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http://www.perfil.com/columnistas/La-hora-de-los-jueces-20150306-0070.html es otro interesante análisis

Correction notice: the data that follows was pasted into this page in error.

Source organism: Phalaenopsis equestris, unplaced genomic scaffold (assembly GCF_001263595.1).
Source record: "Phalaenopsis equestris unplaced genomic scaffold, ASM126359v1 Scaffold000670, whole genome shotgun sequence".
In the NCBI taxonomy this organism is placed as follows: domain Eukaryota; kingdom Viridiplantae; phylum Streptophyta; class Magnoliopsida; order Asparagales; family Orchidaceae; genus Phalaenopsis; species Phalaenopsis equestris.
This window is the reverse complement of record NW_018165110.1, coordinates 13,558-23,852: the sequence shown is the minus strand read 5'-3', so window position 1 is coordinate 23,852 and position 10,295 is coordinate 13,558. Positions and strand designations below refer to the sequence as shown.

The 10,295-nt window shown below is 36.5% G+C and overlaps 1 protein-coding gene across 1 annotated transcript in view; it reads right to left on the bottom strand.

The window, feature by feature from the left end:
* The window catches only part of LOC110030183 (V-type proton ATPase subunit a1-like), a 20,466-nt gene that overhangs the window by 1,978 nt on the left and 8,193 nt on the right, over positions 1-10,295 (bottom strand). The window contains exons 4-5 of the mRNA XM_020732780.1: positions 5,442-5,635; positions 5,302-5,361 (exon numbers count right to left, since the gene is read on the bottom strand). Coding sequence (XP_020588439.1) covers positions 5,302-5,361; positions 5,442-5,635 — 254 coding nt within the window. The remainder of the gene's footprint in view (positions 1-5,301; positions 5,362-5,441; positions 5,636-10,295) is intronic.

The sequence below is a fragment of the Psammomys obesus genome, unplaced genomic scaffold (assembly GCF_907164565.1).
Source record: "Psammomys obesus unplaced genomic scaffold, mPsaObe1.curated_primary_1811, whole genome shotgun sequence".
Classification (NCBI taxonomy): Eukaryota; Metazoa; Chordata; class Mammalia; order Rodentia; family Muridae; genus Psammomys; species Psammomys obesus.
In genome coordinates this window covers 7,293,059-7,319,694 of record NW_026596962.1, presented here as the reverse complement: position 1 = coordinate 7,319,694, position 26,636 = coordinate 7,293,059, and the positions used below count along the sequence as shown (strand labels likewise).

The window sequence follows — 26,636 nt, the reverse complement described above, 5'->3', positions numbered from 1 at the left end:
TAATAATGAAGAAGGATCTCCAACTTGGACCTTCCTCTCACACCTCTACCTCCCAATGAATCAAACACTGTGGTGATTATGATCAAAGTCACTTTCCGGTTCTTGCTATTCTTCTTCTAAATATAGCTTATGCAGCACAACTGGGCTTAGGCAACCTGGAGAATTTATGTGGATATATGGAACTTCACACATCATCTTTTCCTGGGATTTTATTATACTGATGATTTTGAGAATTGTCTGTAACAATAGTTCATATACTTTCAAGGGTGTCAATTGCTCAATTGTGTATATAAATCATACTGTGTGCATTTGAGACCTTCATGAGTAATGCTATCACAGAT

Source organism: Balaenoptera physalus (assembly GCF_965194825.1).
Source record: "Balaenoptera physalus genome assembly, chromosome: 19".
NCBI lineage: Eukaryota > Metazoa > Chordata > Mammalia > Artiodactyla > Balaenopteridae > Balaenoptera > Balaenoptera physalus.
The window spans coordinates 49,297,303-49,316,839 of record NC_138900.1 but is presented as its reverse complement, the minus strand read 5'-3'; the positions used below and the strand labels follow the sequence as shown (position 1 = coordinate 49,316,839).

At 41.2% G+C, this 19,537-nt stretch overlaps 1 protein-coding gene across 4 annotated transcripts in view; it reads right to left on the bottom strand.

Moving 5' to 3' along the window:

3. OFFICIAL FIGURES REPORT 18TH CONSECUTIVE MONTHLY FALL IN ARGENTINE PRODUCTION, HIGHLIGHTING DOWNWARD TREND AND LOWER EXPECTATIONS (IHS Global Insight Daily Analysis)6. SOVEREIGN DEFAULT AND DEBT RESTRUCTURING: WAS ARGENTINA’S ‘HAIRCUT’ EXCESSIVE? (VOX CEPR’s Policy Portal)By Nick Brown3 March 2015NEW YORK, March 3 (Reuters) – A U.S. judge on Tuesday said he would not yet rule on whether Citigroup Inc can process interest payments by Argentina on bonds issued under its local laws following the country’s 2002 default.U.S. District Judge Thomas Griesa told the lawyers for Citigroup and holdout investors in a hearing in New York that he would not issue a decision on Tuesday afternoon.The hearing marked the latest courtroom tussle over whether Griesa has authority to block Citigroup’s branch in Argentina from processing payments on bonds issued under the country’s local laws.Argentina defaulted in July after refusing to honor Griesa’s court orders that it pay $1.33 billion plus interest to holdout bondholders when it paid holders of bonds swapped during the country’s 2005 and 2010 debt restructurings.While the injunction has been in place, Griesa has since last year allowed Citigroup to process three interest payments while holding off on a final determination on whether it can always do so.On Tuesday he said: “The injunction does not just enjoin the Republic, but also the participants in the bonds. The issue before me is to decide whether Citibank is a participant.”Legal counsel for Citibank, Karen Wagner of Davis, Polk & Wardwell told U.S. District Judge Thomas Griesa that the injunction would put Citibank at risk of breaking Argentine law.“There’s nothing to be gained from enforcing the injunction. There will be no benefit to the public and Citibank will be in danger. It seems fundamentally unfair and inequitable to put Citi in that position,” Wagner argued.Edward Friedman, counsel for holdout bond investors, said the debt in question was offered not just to Argentine investors.“Were these bonds offered exclusively in Argentina?’ And what the evidence shows is overwhelmingly they were not,” said Friedman, of Friedman Kaplan Seiler & Adelman.He said offers were made in countries include Denmark, Italy, Spain.Griesa, at the end of the 2-1/2 hour hearing, noted the challenge before him of determining Citibank’s role in an environment where there was no “set of financial transactions in the regular way.”3 March 2015BUENOS AIRES, March 3 (Reuters) – Argentina’s economy minister said on Tuesday “me-too” investors who want compensation for debt owed since the country’s 2002 default have lodged claims for between $7 billion and $8 billion in the hope of gaining from its legal battle with other holdouts.A U.S. judge ordered Argentina in 2012 to pay a group of hedge funds that did not participate in its 2005 and 2010 debt restructuring, including Elliott Management Corp’s NML Capital Ltd and Aurelius Capital Management, $1.33 billion plus interest.Argentina refused to pay, calling the creditors “vulture funds” for seeking to pick clean the carcass of Latin America’s third-largest economy after its devastating 2002 default on $100 billion in debt.The country now says it wants to reach a deal, after its legal battle with the holdouts pushed it into default on its restructured debt in July. But it wants to settle claims from all creditors who refused the swaps at the same time.U.S. District Judge Thomas Griesa in New York said he would deal with “me too” claims filed by March 2 on the same schedule as those of the hedge funds.“Those who presented new claims to Griesa worth $7 or $8 billion are also vultures,” Economy Minister Axel Kicillof said in a radio interview on Tuesday.Separately, Kicillof criticized Griesa for preventing Argentina’s payment of interest on restructured bonds under Argentine law, ahead of a hearing later on Tuesday in New York on whether Citigroup Inc can process such payments.In November, Griesa put off a determinative ruling while allowing the bank temporarily to process payments.“Argentine legislation makes clear that bonds under Argentine law are a question of Argentina,” the minister told state broadcaster Radio Nacional.“Griesa is trying to extend his arm further than it actually reaches. … (He) has created a legal mess that is very difficult to solve.”Citigroup has said it faces regulatory and criminal sanctions by Argentina if it cannot process the interest payment on U.S. dollar-denominated bonds issued under Argentine law.BNP Paribas said in a research note on Tuesday that if the court decides to define “external” debt as any dollar-denominated bond, rather than a foreign law instrument, “there will be negative implications, as this would put any new issuance by the government at risk.”3. OFFICIAL FIGURES REPORT 18TH CONSECUTIVE MONTHLY FALL IN ARGENTINE PRODUCTION, HIGHLIGHTING DOWNWARD TREND AND LOWER EXPECTATIONS (IHS Global Insight Daily Analysis)By Paula Diosquez-Rice, Mario Guillen3 March 2015According to Argentina’s National Statistical Office (Instituto Nacional de Estadística y Censos: INDEC), industrial production in January fell by 2.1% year on year (y/y), or 1.8% y/y after correcting for seasonal factors. On a monthly basis, the report indicated growth of 1.1% month on month (m/m). The biggest contraction was in the automotive industry, down by 28.7% y/y, followed by the textile industry, down by 10.8% y/y. The food industry grew 1.6% y/y, while the tobacco industry contracted by 9.2%. A strong fall was also recorded in the rubber and plastics industry, down by 9.5% y/y, with tyre production contracting 33.3% y/y. Oil refining rose by 3.7% y/y. The monthly estimate of economic activity for December 2014 reported a rise of 0.6% y/y and, after correcting for seasonality effects, an increase of 0.1% m/m.Although official polls suggest that a large majority of the industrial sector expects stability in economic indicators over the next quarter, trends have been shifting in the last few months. Data indicate a fall in expectations regarding a rise in internal demand among companies; this is also the case for exports and imports. Compared to the January poll, more companies expect stocks to fall in the next quarter, while expectations for working hours and personnel have shown no relevant variation.Significance: A closer look at the different industrial sectors in Argentina reveals a strong contraction affecting several industries, besides anaemic growth or downright stagnation of the productive sector in general. Lack of foreign currency and high levels of government intervention make a recovery in production unlikely in the short term, despite government efforts such as the allocation of more US dollars to the automotive industry in the coming months ahead of the October elections. According to expectations, major changes in economic policy remain unlikely despite the country’s current woes.By Andrew Osborn3 March 2015LONDON, March 3 (Reuters) – Britain derided a new Argentine banknote featuring the disputed Falkland Islands as a stunt on Tuesday and said it had no intention of discussing sovereignty over the archipelago with Buenos Aires.Tensions over the Falklands, known as Las Malvinas in Argentina, still crackle more than 30 years after Argentine forces seized them and the then British prime minister Margaret Thatcher sent a task force to retake them. More than 600 Argentine servicemen and 255 British died in the brief war.Hit by high inflation, Argentina issued a new 50-peso banknote this month described by the central bank as a reminder of the South American country’s “undying claim” to Las Malvinas.“On the issue of the 50-peso banknote, we can’t stop the Argentinian government from these stunts,” Hugo Swire, a minister of state at the British Foreign Office, said when asked about the note in parliament.“It’s worth a whopping 3.72 pounds ($6) according to today’s exchange rate,” he added. “And I think it probably has the equivalent political value.”The note features a map of the islands, 300 miles off the Argentine coast and 8,000 miles from Britain, on one side and an image of a gaucho who rebelled against British rule there in 1833 brandishing an Argentine flag on the other.Swire said the Argentine embassy had recently sent a book and a letter to the British parliament, complaining about a lack of dialogue on sovereignty.“It (the book) ignores the inconvenient truth that some people on the islands can trace their Falklands ancestry back through nine generations, longer than the current borders of Argentina have existed,” said Swire.There would be no sovereignty talks with Argentina in line with the islanders’ own wishes, he added.6. SOVEREIGN DEFAULT AND DEBT RESTRUCTURING: WAS ARGENTINA’S ‘HAIRCUT’ EXCESSIVE? (VOX CEPR’s Policy Portal)By Sebastian Edwards04 March 2015Sebastian Edwards: Henry Ford II Professor of International Economics at the University of California, Los AngelesBetween 1997 and 2013 there were 24 sovereign bond defaults and debt restructurings in the global economy. According to Moody’s (2013: 6):“[T]he losses imposed on creditors in sovereign restructurings have frequently been very large… Further, the variation around the average sovereign loss has been extremely high – losses have varied from as low as 5% to as high as 95%.”What explains these large differences in ‘haircuts’? Why, for example, did investors in Uruguayan bonds suffer a 7% haircut in 2003, while those that had invested in neighbouring Argentina had losses in excess of 75% in 2005?In a recent paper (Edwards 2015) I use data on 180 debt restructurings – for both sovereign bonds and sovereign syndicated bank loans – to analyse the determinants of recovery rates and haircuts. I use the results from the empirical analysis to evaluate whether some well-known episodes resulted in ‘excessively high’ losses. In particular, I focus on the Argentine restructuring of 2005, an episode that has generated controversy and that resulted in a US Supreme Court decision that is changing the way in which foreign debt contracts are written.The analysis is in the spirit of the ‘excusable default’ model developed by Grossman and Van Huyck (1988). According to this work, sovereign debt is never repudiated. It is restructured when the debtor faces (very) bad states of the world. In this setting, investors may lose some of their money, but (almost) never all of it. The extent of losses, and the size of the haircut, depends on the severity of external shocks that hit the sovereign debtor.BackgroundOn 23 December 2001, Argentina defaulted on its debt. Two weeks later the peso was devalued by 30%, and a ten-year experiment with a currency board and a fixed exchange rate ended. In September 2003 the Argentine government made an offer to investors to exchange defaulted bonds for new ones. This proposal became known as the ‘Dubai guidelines’, and implied an average reduction of the face value of the debt of approximately 75%. Investors balked at the stiff losses, and asked for better conditions. Negotiations ensued, and a new offer, very similar to the original one, was formally made in June 2004 under the moniker of ‘Dubai plus’.When the exchange window closed on 28 February 2005, 76.2% of bondholders had tendered their defaulted bonds and had accepted new bonds in exchange. In 2010, Argentina reopened the bond exchange and offered identical terms as in 2005 to those that had not presented their defaulted securities. An additional group of investors decided to exchange their bonds. But not everyone came into the fold – bondholders representing approximately 7% of the original debt decided to hold on to the old securities and to press for better terms. On 16 June 2014 the US Supreme Court decided to leave in place a lower court ruling mandating Argentina to make a payment to the ‘holdouts’. After this ruling, frantic negotiations between the holdouts and the Argentine government began. By 30 July 2014, the deadline imposed by the Court, no agreement had been reached, and on 1 August 2014 the International Swaps and Derivatives Association declared Argentina to be in default.Using a ‘net present value’ approach, Cruces and Trebesch (2013) estimated that the average losses (across different bonds) incurred by investors that participated in Argentina’s 2005 exchange amounted to 76.8%. In Edwards (2015) I adjusted this figure to take into account the value of a GDP-linked warrant that was offered with the new bonds. My calculation results in a haircut of 74.8%.International comparisonsIn Table 1 I provide summary statistics on haircuts for the complete sample (180 episodes) and for a number of subsamples. I also include the estimate for the Argentina 2005 haircut. As may be seen, Argentine losses were significantly higher than the mean and median across all episodes (37% and 32% respectively), as well as across any of the subsamples.Table 1. Summary statistics for haircuts, 1978–2010